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Using Apache Zeppelin on SQL Server

At the beginning of February I started an exploratory project to check if Apache Zeppelin could be easily extended in order to interact with Sql Server and SQL Azure. In the last week I’ve been able to have everything up an running. Given that I’ve never used Java, JDBC and Linux since the nineties when I was at university, I’m quite pleased of what I achieved (in just a dozen of hours of no sleep). Here’s Zeppelin running a notebook connected to SQL Azure.


If you want to test it too, you just have to get it source code from the fork I’ve created here on GitHub, and follow the documentation in order to build it. I’ve just run through the tutorial I’ve put up, and in 15 minutes (max) from when you have logged in in your Ubuntu 15.10 installation, you should be able to have a running instance of Zeppelin with the SQL Server interpreter.

Here’s the document that describes everything you need to do:

Now, you may be wondering, why you should be interested in Zeppelin at all? Well, if you’re into Data Science you already know how important is the ability to interactively explore data. And with SQL Server 2016 able to run R code natively, the ability to do some interactive exploratory task is even more important. For yourself and for the business user you will work with. With Zeppelin (just like with Jupyter) creating an interactive query is as simple as that:


But even if you aren’t into Data Science, Apache Zeppelin is really useful because I really think that the lack of a nice online environment to query SQL Azure is quite annoying. I love SQL Server Management Studio, but sometimes I just need to write a quick-and-dirty query to see if everything in going in the right way or, even better, I’d like to create a (maybe not so) simple dashboard with data stored in SQL Azure or SQL Data Warehouse. And maybe I don’t have my laptop with me, and all I have is a browser.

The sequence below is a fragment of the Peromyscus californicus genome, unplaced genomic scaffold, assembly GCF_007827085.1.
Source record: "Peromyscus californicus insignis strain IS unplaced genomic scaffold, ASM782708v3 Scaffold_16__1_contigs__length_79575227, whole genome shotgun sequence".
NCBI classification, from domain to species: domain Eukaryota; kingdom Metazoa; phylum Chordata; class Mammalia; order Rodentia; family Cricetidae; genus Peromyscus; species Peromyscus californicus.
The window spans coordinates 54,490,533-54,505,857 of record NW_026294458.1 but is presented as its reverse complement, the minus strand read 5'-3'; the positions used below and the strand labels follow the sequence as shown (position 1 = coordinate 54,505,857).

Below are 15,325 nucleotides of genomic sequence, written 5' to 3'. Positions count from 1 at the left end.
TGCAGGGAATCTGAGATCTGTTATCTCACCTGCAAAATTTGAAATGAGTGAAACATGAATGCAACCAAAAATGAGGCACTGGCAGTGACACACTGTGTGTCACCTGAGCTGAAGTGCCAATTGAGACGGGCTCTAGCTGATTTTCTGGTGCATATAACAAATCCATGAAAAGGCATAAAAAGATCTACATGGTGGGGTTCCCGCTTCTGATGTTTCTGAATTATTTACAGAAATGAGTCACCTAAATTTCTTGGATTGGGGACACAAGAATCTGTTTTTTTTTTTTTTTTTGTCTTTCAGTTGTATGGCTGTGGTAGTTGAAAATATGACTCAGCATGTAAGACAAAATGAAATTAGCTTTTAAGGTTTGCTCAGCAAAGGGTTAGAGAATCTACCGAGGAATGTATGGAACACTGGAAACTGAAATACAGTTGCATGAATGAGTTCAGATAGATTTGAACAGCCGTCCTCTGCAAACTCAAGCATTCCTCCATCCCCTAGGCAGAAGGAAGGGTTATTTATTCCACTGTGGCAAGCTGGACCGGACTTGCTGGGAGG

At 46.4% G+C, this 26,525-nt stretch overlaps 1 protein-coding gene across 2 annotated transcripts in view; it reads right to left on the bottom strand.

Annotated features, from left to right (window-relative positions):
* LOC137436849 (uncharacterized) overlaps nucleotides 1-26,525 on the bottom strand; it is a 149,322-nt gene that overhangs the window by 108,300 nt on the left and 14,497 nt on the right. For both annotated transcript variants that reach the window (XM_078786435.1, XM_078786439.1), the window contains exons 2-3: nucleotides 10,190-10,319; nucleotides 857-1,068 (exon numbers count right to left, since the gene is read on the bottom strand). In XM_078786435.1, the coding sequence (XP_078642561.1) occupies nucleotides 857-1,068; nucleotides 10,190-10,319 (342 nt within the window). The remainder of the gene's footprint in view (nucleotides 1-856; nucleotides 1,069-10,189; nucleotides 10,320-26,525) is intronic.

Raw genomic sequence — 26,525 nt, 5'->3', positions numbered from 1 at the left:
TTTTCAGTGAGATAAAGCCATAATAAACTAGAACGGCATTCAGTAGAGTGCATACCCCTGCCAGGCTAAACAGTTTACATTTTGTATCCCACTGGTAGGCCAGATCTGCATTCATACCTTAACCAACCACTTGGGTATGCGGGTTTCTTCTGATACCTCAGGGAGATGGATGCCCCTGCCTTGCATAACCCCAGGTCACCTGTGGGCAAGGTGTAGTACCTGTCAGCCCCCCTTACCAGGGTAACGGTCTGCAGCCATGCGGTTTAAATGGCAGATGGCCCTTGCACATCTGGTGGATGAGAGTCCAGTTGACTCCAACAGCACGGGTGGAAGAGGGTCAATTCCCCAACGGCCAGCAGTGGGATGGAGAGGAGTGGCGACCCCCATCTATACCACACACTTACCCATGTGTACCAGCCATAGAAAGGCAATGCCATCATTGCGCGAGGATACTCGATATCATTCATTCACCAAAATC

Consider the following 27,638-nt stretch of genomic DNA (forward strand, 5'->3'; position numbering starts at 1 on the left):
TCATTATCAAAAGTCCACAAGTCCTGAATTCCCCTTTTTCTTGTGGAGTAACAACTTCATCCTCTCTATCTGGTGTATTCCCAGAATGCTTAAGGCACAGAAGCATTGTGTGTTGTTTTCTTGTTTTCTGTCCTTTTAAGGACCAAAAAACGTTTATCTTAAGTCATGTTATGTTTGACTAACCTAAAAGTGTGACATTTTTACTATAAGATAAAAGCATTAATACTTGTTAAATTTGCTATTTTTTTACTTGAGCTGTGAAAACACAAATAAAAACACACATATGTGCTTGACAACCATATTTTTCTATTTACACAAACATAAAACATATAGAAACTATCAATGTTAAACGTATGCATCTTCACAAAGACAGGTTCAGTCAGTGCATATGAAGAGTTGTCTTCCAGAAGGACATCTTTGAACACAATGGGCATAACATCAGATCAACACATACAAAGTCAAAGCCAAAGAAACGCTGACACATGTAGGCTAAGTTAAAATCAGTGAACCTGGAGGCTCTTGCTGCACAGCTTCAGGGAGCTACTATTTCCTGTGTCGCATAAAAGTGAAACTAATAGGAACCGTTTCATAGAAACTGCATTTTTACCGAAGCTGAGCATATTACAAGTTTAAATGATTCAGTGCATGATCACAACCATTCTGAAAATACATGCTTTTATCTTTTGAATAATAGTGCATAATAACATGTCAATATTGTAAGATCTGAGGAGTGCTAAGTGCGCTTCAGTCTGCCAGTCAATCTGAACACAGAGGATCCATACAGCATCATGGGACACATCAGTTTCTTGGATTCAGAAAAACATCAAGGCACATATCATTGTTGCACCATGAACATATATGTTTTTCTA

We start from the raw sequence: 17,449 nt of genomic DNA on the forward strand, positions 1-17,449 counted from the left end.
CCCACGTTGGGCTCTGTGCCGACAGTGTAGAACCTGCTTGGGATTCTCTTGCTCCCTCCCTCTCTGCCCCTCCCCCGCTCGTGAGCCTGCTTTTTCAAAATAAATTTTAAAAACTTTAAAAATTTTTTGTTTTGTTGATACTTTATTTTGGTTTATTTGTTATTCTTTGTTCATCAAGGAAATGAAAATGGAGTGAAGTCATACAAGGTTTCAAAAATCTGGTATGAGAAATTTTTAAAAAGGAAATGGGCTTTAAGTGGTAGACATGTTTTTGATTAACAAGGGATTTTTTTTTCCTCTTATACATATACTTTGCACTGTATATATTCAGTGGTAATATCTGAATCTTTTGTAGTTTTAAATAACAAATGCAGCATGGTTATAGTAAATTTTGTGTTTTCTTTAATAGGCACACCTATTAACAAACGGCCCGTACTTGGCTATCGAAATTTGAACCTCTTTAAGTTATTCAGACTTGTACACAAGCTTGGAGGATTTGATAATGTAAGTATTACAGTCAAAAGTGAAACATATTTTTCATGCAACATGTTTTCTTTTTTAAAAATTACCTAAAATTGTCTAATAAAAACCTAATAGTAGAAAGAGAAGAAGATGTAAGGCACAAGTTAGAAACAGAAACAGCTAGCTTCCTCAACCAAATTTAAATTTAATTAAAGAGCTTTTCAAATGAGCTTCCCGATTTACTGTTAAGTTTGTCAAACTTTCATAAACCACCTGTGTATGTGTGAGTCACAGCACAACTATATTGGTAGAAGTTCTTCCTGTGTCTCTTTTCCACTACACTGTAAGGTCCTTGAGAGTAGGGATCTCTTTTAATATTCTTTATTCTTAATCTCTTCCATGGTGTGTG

Well, Apache Zeppelin is just perfect for all these needs and it is actually much more than that. It’s future looks very promising, so having it also on the Microsoft Data Platform is will make our beloved SQL Server / SQL Azure / SQL Data Warehouse / Azure Data Lake even more enjoyable.

Right now this version is a sort of on Alpha version and it works only on SQL Server and SQL Azure (I haven’t tested yet on Azure Data Warehouse but should work). It “just works” since, as said at the beginning, this was more and experiment than anything else. Now that I know it is feasible, I’ll rewrite the SQL Server support for Zeppelin (called “interpreter”) from scratch, since for this attempt I’ve started from the postgresql interpreter and as a result the code is not so good (it’s more a patchwork of “let’s try if this works” things)…even if it does the job. So if you download the source and take a look a the code…just keep this in mind, please :-).

Enjoy it and, as usual, feedbacks are more than welcome. (And help, of course!)


Support to Azure Data Lake is not yet there. It will come ASAP, but don’t know when yet. :-)

This post first appeared on - The SQL Server Blog Spot On The Web, please read the originial post: here

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Using Apache Zeppelin on SQL Server


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